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Stijn S.





I just graduated as a computer scientist. How do I know what job would suit me?

There are a lot of job opportunities with a Master's degree in computer science. However, most jobs on job hunting websites seem to be rather boring (not only to me, but to my peers as well). How do I find either a really mentally challenging job or a kind of job that benefits the world somehow (even if only in a very tiny way)? Am I being too picky? On the other hand, I think I'd be happy to work in any sector where my computational / algorithmic skills might be of some use.

I just moved from Ghent, Belgium to Wellington, New Zealand (literally the other side of the world) and I have the same experience in both countries. #computer-science #computer-software #software #software-development

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3 answers

Congratulations on your degree, Stijn. There is still only a fraction of the population that gets to this level in computer science, and (overall) we need all the help we can get. :)

One reason that job sites are boring is that they are a tool for the Employer... and not you. Lots of degrees are NOT in demand, and the "rather flat" advertising doesn't matter if you get 10 applicants for one position. Not the case for high level CS jobs, but you can see that the bias dies hard... and may obscure what is actually a good and meaningful job.

I have had the privilege to watch the impact of computers grow over my 30 years in the industry. I have seen banking, finances, medicine, transportation, telecommunications, printing fundamentally changed. Industries like publishing are impacted by the concept of "social media" ... which really didn't exist a decade ago. To amplify the earlier advice, select an area where you want to do good... that excites you... and then fill out a "boring job application" for a job in that sector.

Realize that a lot of exciting advances are actually pretty boring under the covers. Having a glass fiber that had another 4db of gain in the output isn't too impressive... but that may have allowed someone to extend the reach of the internet by another 50 kilometers to a town or village that previously was out of reach. And that 4db of gain may have been the result of minor tweaks to very obscure processes. Very boring... but with very exciting results. :)

With your training, you should be able to see both the forest and the trees. And you should be able to see the paths that need to be followed to get people to a solution they are looking for.... perhaps desperately needing. Keep your eyes on both... try to do something worthwhile... and I think you will have good career.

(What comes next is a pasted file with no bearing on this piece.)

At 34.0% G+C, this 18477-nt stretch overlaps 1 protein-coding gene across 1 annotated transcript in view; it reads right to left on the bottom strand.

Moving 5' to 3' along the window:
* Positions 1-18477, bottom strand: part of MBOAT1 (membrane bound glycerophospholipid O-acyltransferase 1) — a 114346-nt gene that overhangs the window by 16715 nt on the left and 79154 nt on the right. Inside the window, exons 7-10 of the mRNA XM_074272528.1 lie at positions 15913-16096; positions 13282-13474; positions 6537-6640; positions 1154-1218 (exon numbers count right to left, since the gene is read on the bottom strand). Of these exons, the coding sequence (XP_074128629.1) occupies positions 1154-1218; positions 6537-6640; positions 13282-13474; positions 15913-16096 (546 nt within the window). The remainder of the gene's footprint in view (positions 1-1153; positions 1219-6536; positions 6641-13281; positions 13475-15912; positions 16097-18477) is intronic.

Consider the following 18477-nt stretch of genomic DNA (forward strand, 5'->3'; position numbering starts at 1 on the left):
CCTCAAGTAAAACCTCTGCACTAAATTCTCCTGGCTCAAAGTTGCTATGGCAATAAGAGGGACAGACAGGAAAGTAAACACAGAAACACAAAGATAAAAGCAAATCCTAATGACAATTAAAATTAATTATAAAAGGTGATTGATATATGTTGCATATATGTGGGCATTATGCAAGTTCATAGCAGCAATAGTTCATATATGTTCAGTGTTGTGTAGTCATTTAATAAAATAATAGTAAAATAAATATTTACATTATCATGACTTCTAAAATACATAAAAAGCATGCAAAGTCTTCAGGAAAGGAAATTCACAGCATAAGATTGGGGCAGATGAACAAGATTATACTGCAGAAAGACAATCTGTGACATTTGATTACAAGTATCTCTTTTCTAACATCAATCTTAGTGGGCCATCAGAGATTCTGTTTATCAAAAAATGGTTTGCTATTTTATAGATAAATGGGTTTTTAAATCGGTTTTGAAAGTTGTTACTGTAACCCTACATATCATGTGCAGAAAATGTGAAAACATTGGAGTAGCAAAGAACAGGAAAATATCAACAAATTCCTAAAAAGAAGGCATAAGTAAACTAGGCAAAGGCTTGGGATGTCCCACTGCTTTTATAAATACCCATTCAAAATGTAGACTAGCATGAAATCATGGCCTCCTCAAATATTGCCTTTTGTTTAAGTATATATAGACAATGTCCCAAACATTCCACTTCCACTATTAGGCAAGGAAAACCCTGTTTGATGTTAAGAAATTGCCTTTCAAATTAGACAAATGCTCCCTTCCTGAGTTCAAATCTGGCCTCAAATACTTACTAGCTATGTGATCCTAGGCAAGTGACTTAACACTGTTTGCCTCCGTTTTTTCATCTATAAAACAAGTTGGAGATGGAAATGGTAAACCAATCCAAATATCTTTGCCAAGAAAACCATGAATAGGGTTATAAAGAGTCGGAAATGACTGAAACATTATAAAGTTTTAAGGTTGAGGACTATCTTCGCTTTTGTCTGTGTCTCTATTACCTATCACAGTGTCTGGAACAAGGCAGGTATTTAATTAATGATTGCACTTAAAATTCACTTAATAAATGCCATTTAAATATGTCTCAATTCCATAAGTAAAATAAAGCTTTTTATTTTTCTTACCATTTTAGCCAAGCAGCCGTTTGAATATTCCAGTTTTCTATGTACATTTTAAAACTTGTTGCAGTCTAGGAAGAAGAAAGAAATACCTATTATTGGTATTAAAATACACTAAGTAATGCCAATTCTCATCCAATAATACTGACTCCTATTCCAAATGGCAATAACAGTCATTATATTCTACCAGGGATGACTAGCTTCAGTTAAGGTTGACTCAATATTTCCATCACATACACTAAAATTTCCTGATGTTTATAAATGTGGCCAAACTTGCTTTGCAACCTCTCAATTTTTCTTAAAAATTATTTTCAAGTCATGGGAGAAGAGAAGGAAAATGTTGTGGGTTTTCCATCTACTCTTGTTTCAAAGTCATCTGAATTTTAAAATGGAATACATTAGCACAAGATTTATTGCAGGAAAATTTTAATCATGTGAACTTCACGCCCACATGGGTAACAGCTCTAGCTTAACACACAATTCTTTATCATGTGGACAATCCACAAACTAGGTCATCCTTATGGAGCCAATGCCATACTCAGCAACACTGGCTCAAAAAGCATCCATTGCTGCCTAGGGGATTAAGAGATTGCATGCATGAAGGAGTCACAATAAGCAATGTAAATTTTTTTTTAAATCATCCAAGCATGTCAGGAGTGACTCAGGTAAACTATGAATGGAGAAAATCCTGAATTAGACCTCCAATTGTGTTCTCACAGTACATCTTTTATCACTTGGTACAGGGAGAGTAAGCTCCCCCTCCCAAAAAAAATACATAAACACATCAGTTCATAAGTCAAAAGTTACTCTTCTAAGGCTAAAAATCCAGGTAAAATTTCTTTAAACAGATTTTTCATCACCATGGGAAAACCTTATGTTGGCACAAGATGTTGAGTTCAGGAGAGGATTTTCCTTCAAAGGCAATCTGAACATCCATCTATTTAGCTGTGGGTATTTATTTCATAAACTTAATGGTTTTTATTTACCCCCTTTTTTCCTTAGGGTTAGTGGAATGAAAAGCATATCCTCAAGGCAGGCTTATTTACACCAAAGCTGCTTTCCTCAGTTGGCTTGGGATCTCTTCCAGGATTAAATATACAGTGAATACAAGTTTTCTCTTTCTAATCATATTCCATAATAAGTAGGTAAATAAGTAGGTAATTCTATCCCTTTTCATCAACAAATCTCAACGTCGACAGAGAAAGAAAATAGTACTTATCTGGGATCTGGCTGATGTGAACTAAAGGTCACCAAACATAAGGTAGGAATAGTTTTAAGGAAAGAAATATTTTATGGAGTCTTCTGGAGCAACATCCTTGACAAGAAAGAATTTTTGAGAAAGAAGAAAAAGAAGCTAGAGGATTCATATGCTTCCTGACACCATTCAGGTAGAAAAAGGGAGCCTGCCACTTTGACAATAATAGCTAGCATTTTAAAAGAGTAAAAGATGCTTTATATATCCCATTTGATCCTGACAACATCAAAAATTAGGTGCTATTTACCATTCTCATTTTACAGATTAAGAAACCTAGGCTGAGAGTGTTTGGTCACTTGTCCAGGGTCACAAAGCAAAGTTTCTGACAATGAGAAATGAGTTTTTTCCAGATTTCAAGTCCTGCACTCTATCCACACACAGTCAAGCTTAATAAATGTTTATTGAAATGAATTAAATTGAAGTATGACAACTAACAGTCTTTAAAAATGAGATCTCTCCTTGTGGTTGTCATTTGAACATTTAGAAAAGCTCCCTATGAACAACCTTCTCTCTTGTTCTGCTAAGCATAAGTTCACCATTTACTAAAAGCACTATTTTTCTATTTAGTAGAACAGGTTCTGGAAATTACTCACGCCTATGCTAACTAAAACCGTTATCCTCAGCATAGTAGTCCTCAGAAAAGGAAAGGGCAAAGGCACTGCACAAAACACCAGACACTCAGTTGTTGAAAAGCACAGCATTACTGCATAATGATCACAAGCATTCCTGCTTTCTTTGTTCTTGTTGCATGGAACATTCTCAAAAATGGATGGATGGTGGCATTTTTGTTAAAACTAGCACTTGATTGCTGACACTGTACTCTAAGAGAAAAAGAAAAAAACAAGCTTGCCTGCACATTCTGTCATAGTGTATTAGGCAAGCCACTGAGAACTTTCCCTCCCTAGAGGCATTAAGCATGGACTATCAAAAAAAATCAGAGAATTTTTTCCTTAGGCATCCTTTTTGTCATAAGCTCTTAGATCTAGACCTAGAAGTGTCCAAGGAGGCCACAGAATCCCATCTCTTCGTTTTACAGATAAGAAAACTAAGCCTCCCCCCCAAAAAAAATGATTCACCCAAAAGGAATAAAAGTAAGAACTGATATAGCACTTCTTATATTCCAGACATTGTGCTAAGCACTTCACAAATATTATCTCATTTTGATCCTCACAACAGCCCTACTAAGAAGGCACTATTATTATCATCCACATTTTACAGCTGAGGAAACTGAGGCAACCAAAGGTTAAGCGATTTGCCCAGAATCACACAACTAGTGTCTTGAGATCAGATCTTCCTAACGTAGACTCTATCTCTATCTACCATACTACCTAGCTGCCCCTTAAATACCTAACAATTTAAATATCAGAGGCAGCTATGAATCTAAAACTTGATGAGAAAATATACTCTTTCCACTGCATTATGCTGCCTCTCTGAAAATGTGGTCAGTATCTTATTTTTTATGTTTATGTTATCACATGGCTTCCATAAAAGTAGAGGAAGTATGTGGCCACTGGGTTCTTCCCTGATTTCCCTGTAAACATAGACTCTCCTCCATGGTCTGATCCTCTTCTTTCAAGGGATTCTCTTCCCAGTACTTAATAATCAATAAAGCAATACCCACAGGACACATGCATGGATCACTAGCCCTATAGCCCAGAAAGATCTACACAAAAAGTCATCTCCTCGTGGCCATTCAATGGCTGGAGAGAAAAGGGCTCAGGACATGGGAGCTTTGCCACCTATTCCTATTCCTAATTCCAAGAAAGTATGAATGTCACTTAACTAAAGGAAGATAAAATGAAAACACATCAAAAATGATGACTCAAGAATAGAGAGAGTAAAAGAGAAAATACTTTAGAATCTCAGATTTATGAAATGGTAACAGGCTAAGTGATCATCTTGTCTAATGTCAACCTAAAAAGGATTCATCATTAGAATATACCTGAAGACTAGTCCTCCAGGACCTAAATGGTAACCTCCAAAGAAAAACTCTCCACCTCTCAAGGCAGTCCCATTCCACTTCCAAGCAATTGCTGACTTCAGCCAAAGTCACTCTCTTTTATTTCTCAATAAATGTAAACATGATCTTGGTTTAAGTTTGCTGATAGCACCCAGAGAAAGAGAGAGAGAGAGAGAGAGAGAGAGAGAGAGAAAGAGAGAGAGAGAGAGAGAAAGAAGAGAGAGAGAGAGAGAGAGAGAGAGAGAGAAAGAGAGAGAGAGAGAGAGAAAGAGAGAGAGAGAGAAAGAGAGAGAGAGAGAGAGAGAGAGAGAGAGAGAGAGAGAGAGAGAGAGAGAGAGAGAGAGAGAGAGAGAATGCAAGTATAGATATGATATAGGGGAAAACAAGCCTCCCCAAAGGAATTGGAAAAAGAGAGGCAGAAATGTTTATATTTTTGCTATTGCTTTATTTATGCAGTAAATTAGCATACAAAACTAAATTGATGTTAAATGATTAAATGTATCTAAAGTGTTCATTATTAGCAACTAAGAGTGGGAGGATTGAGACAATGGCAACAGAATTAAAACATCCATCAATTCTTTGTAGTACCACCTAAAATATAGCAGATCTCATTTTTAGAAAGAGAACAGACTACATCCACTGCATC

Best of luck... and keep looking!

Last updated Dec 13 '16 at 11:53 PM
Congrats, Stijn! I started my own company that developed curriculum that schools use to teach computer programming and other skills like design thinking and 3D art through game design projects. Since computers touch just about every sector, you have lots of opportunities. When you say you want to make a difference, is that in the environment, politics, education, or something else? Then, within that field you will find plenty of companies who need technologists. Or consider starting your own company—solve a problem you really care about!
Last updated Nov 29 '17 at 08:16 PM

Hi Stijn,

I am working in an IT company running an analytics group myself. My team is spread all around the world as we also allow for remote work. They do analytics, some of them are programming, however they also have direct interaction with their business stakeholders. This is far from being boring, as the business changes rapidly and so are the requirements for out BI output. I guess you will need to figure out for yourself what really inspires you and then make you choice. It is not only what a given job offers but also what you make out of it.

Good luck, regards Ulrike

Last updated Dec 14 '16 at 12:31 AM
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